No other literature has had a greater impact upon the cultivation of orchids than the first edition of this book created when it was published in 1984. Until that time the conditions established and the techniques used to grow orchids were based upon ideas first formulated centuries earlier. Little had changed from the ideas that orchids required hot greenhouses, infrequent watering and darkened conditions, with virtually no air movement. While it was the first book to list all the then known Paphiopedilum species in a single source (it also provided full-color photographs of each), it was Birk’s radical ideas of promoting much brighter light conditions coupled with copious volumes of moving air and frequent watering which flew in the face of most everyone else’s ideas of how to grow orchids. But change was soon to take place. For those who began to provide more light for their orchids, and who then tried those new cultural techniques, they began to see marked improvements in the way their plants responded. Not only did they grow much faster and more healthily, but they rewarded growers with significantly more flowers. Reproduction rates improved and, the best news was, that for the first time growers stopped killing so many of their orchid plants. While this book was written for Paphiopedilum orchids, growers found that other genera of orchids under their care had also responded in a like manner to these same new ideas. Word spread, the revolution had begun. In time, other authors began to promote the benefits of Birk’s ideas, especially for the cultivation of numerous different orchid genera and now the successful results of those recommendations can be found in greenhouses around the world. The second edition has been entirely rewritten and many new illustrations (replacing most of those from the first edition) were added. All the newly discovered and named species (93 at this time) are also included in this new release. The cultural techniques and conditions have been greatly refined and expanded, and are written in plain language which anyone can understand. Several new chapters have been added, including a chapter which details the plan for ultimate extinction of most orchid species in nature, now established into law by the CITES organizers. For the first time in orchid literature, a useful critique of current methods of orchid classification and identification is presented, including Birk’s suggestions for the implementation of entirely new and more logical tools. Unreliable methods can no longer be tolerated in this modern age of technology and this book details the implementation and use of many contemporary ideas. The chaotic situation which has occurred for years in orchid naming and hybrid registration is addressed head-on, and a logical and workable alternative is outlined. The constant name-changing, and reversal of those changes must be eliminated in order to provide both horticulturists and botanists with stable bases of knowledge of their orchids. An eye-opening view of the realities facing the earth’s forested areas is also presented in details which will not be found in other literature. The real ‘culprit’ responsible for the continued destruction of these areas is exposed by Birk’s own first-hand experiences and knowledge. Information gained from his quarter of a century of explorations into the jungle habitats of these areas is revealed in these enlightening chapters. This is a unique book, and because of the tremendous wealth of information it provides, it is one which should be in the library of everyone who loves and cares for orchids, and who cares to know the proper identification of their Paphiopedilum species.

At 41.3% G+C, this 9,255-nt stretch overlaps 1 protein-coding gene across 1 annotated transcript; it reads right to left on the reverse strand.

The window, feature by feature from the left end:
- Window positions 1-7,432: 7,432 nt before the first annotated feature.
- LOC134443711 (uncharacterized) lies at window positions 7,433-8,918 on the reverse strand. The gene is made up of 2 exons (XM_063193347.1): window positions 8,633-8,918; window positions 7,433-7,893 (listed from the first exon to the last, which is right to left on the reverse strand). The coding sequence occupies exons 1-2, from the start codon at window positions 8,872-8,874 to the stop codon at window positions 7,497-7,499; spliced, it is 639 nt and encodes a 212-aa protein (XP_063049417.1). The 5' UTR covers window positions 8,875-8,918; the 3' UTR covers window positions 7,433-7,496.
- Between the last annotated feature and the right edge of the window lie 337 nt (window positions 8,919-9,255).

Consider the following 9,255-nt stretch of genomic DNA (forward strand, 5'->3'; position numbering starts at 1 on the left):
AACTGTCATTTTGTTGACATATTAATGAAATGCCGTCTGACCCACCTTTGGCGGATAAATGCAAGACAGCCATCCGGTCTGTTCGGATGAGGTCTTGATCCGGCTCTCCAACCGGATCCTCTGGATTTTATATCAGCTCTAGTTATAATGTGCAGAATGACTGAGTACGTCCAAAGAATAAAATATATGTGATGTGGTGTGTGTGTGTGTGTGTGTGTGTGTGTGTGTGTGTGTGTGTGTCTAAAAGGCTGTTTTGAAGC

Copyright Lance A. Birk - 2016

Email Me at